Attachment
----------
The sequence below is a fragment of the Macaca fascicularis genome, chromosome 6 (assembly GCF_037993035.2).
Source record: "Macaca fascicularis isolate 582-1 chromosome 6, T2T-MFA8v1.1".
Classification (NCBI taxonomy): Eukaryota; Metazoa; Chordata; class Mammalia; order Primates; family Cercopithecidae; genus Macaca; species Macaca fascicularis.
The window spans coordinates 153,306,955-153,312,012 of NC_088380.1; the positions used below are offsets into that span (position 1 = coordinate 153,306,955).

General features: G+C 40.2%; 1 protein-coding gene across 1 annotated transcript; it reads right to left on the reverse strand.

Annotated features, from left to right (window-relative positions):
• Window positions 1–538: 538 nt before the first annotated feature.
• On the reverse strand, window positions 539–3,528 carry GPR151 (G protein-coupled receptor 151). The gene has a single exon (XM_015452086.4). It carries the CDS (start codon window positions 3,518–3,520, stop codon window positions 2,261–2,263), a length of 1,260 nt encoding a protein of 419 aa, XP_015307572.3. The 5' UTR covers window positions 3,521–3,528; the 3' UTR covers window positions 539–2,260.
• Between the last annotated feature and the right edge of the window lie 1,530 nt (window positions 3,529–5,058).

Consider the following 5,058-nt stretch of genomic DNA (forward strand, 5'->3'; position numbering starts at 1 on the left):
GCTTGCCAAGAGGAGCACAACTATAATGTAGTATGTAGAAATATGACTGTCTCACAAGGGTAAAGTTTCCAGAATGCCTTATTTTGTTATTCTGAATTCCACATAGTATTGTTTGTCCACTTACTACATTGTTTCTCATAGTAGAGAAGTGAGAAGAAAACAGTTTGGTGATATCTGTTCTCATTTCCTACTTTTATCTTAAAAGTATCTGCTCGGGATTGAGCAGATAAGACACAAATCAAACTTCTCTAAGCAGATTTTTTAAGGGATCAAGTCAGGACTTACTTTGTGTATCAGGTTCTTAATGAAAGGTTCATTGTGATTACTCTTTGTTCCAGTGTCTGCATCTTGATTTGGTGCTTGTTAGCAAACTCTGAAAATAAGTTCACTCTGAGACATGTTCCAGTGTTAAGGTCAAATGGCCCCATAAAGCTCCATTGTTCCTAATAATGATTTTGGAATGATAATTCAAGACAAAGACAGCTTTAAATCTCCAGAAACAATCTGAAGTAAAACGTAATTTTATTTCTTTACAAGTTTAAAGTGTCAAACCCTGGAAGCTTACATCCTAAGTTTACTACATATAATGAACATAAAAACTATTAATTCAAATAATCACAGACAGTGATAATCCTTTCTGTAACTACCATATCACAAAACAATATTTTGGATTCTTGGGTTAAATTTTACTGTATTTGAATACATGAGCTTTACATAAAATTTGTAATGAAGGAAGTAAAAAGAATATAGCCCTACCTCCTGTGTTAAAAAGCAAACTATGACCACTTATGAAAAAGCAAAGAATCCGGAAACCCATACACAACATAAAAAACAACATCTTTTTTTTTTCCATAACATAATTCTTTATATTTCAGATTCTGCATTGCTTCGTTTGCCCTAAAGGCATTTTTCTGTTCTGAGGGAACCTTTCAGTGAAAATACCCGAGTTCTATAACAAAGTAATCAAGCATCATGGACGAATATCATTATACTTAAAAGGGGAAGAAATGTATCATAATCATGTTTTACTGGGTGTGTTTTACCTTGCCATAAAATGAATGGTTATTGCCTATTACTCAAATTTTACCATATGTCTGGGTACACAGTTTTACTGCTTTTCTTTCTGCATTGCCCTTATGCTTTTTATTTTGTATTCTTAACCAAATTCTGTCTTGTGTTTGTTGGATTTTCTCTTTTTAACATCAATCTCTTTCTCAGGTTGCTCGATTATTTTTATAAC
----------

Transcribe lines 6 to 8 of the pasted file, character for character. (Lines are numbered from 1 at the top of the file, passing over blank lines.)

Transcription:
Annotated features, from left to right (window-relative positions):
• Window positions 1–538: 538 nt before the first annotated feature.
• On the reverse strand, window positions 539–3,528 carry GPR151 (G protein-coupled receptor 151). The gene has a single exon (XM_015452086.4). It carries the CDS (start codon window positions 3,518–3,520, stop codon window positions 2,261–2,263), a length of 1,260 nt encoding a protein of 419 aa, XP_015307572.3. The 5' UTR covers window positions 3,521–3,528; the 3' UTR covers window positions 539–2,260.